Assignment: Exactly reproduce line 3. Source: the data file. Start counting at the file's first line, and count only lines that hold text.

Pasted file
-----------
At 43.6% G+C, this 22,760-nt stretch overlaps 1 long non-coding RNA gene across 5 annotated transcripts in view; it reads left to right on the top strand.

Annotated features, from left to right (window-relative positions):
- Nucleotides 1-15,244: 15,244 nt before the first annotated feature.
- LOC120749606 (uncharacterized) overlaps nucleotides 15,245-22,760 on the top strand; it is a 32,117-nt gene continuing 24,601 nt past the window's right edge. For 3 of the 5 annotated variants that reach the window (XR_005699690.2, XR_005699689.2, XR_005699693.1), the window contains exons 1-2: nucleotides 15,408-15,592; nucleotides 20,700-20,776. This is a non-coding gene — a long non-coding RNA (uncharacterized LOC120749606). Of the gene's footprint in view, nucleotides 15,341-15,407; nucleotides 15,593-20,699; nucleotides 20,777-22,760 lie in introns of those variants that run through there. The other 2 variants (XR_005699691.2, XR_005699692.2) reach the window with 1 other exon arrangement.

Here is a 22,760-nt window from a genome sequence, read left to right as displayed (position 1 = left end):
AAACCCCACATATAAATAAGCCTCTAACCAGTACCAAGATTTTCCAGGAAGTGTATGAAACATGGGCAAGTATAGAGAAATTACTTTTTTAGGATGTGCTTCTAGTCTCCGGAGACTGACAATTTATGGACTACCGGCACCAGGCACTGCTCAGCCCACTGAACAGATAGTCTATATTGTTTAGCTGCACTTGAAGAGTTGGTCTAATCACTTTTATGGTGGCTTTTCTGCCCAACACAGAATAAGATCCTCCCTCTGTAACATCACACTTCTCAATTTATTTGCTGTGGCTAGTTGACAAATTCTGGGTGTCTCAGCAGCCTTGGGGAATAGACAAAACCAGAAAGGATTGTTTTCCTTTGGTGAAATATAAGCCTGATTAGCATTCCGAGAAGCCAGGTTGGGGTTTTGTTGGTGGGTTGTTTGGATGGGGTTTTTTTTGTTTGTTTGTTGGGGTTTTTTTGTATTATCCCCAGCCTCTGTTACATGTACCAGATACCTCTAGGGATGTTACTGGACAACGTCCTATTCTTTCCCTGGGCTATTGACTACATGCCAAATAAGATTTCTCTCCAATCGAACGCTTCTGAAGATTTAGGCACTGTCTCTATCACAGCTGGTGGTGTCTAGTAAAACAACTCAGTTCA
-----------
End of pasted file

- Nucleotides 1-15,244: 15,244 nt before the first annotated feature.